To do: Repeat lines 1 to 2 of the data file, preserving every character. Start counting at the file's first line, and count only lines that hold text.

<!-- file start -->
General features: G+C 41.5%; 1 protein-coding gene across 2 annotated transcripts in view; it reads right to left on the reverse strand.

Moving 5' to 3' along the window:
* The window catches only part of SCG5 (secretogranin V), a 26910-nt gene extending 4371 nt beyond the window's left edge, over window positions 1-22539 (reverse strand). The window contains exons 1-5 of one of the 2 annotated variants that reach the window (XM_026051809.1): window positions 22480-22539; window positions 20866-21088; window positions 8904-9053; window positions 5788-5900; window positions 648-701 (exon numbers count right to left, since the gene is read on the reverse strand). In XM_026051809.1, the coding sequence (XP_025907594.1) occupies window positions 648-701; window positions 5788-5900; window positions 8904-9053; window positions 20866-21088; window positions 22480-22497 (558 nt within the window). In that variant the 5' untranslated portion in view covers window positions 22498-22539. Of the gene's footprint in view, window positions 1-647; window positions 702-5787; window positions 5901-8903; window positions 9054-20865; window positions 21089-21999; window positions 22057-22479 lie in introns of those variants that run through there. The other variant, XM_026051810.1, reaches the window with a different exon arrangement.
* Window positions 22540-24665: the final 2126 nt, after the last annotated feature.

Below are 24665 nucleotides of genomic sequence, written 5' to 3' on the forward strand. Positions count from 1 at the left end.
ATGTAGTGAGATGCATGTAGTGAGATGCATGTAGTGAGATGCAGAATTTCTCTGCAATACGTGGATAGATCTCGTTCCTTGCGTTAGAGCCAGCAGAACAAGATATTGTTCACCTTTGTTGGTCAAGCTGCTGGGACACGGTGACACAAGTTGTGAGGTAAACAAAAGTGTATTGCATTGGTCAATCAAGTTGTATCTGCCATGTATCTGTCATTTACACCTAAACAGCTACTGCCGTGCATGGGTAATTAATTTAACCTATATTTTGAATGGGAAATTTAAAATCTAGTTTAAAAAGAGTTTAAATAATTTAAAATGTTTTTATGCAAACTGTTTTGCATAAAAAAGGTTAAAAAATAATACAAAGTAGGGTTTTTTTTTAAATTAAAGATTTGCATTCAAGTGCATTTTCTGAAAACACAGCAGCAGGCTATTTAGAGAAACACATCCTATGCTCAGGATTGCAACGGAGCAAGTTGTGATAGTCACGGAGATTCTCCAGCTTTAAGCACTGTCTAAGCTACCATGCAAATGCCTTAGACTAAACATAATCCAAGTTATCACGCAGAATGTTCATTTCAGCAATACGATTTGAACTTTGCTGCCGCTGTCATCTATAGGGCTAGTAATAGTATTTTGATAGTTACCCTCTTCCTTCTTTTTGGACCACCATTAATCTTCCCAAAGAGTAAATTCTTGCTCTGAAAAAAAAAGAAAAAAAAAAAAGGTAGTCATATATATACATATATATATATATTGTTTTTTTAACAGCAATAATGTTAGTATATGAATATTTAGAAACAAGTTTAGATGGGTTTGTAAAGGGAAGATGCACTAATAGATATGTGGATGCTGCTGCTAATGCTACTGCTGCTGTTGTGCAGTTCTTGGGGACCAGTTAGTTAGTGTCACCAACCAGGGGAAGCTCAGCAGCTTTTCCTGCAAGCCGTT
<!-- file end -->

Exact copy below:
General features: G+C 41.5%; 1 protein-coding gene across 2 annotated transcripts in view; it reads right to left on the reverse strand.

Moving 5' to 3' along the window: